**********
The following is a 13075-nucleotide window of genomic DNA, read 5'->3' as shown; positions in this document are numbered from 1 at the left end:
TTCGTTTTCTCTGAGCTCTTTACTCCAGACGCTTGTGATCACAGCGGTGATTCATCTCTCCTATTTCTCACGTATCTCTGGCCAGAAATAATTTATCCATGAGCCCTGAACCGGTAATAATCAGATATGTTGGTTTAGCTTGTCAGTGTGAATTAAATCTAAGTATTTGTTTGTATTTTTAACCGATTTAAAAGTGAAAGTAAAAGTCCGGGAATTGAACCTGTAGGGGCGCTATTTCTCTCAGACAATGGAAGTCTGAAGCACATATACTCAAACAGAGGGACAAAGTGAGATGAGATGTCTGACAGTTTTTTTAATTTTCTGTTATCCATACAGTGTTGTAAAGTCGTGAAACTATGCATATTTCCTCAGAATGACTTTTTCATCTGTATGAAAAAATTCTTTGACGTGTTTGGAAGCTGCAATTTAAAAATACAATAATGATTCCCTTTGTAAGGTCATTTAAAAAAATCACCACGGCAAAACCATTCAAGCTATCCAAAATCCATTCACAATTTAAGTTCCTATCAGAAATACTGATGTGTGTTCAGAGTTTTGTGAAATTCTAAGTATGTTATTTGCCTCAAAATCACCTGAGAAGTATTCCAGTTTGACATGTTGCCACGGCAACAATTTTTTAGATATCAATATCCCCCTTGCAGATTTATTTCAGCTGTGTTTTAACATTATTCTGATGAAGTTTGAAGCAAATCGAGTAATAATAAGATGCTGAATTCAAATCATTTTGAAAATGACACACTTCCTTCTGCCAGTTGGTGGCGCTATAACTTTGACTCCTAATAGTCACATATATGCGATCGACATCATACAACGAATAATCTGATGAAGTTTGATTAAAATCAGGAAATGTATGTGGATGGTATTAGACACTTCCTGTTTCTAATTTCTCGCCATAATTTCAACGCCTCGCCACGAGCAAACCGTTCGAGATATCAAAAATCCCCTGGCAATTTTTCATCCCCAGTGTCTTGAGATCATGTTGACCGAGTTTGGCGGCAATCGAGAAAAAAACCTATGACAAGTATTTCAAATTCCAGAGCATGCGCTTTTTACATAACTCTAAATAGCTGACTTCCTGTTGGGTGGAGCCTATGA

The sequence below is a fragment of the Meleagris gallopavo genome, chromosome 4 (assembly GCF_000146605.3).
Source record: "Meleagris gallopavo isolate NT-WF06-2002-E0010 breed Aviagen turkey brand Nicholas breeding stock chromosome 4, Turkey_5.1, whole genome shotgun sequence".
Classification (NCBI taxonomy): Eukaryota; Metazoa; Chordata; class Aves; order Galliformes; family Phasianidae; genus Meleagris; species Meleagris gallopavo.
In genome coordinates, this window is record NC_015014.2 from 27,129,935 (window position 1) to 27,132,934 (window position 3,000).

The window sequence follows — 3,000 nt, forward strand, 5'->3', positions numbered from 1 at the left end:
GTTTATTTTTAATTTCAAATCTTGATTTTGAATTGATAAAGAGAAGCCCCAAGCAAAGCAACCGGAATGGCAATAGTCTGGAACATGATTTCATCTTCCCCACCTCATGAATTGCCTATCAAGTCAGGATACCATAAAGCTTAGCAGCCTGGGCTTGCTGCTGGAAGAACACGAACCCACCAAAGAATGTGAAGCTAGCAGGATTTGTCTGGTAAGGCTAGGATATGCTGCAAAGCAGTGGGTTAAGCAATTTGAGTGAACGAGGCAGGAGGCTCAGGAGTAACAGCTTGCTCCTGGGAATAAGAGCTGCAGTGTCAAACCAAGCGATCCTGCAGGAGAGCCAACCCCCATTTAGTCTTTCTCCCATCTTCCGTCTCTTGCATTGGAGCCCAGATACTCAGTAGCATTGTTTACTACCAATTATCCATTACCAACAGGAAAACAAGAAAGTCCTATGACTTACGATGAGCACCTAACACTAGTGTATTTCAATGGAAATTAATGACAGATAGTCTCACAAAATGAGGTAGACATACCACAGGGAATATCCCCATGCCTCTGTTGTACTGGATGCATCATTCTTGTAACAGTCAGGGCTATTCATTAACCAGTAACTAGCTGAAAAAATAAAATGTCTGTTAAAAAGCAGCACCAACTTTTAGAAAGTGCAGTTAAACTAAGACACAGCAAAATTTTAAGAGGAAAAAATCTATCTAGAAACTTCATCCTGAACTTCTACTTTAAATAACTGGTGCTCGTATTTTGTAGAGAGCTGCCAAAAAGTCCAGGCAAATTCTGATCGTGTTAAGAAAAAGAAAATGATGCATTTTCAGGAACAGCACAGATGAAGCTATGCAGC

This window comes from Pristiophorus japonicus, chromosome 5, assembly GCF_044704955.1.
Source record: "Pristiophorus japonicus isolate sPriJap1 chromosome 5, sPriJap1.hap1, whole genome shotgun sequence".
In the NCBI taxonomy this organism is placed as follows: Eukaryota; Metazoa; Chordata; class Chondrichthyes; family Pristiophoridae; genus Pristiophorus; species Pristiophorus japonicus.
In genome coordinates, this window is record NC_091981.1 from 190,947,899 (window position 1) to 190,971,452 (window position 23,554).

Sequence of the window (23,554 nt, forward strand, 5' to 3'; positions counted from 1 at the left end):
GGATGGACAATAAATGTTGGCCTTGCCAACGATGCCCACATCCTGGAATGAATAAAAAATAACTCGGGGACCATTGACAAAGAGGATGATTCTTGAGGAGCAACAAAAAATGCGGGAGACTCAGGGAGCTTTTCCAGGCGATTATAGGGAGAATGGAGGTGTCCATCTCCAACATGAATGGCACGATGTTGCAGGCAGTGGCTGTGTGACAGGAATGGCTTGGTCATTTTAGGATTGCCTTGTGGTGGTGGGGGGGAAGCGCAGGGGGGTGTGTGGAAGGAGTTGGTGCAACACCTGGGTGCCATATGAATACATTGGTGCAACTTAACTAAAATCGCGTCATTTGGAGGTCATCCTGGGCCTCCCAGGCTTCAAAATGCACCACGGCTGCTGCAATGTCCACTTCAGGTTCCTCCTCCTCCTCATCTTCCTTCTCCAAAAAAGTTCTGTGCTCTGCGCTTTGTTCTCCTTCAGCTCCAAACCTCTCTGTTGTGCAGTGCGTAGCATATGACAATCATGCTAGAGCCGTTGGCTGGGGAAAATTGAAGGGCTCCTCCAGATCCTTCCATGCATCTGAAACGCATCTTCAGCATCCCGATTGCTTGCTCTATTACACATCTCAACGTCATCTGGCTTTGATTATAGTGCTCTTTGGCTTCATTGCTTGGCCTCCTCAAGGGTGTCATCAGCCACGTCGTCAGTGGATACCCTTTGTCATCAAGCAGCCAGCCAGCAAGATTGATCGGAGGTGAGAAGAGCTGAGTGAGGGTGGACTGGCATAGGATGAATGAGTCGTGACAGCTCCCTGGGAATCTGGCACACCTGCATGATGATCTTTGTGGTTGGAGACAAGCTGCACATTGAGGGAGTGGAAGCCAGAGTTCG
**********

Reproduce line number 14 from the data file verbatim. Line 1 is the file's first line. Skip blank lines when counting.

GGATGGACAATAAATGTTGGCCTTGCCAACGATGCCCACATCCTGGAATGAATAAAAAATAACTCGGGGACCATTGACAAAGAGGATGATTCTTGAGGAGCAACAAAAAATGCGGGAGACTCAGGGAGCTTTTCCAGGCGATTATAGGGAGAATGGAGGTGTCCATCTCCAACATGAATGGCACGATGTTGCAGGCAGTGGCTGTGTGACAGGAATGGCTTGGTCATTTTAGGATTGCCTTGTGGTGGTGGGGGGGAAGCGCAGGGGGGTGTGTGGAAGGAGTTGGTGCAACACCTGGGTGCCATATGAATACATTGGTGCAACTTAACTAAAATCGCGTCATTTGGAGGTCATCCTGGGCCTCCCAGGCTTCAAAATGCACCACGGCTGCTGCAATGTCCACTTCAGGTTCCTCCTCCTCCTCATCTTCCTTCTCCAAAAAAGTTCTGTGCTCTGCGCTTTGTTCTCCTTCAGCTCCAAACCTCTCTGTTGTGCAGTGCGTAGCATATGACAATCATGCTAGAGCCGTTGGCTGGGGAAAATTGAAGGGCTCCTCCAGATCCTTCCATGCATCTGAAACGCATCTTCAGCATCCCGATTGCTTGCTCTATTACACATCTCAACGTCATCTGGCTTTGATTATAGTGCTCTTTGGCTTCATTGCTTGGCCTCCTCAAGGGTGTCATCAGCCACGTCGTCAGTGGATACCCTTTGTCATCAAGCAGCCAGCCAGCAAGATTGATCGGAGGTGAGAAGAGCTGAGTGAGGGTGGACTGGCATAGGATGAATGAGTCGTGACAGCTCCCTGGGAATCTGGCACACCTGCATGATGATCTTTGTGGTTGGAGACAAGCTGCACATTGAGGGAGTGGAAGCCAGAGTTCG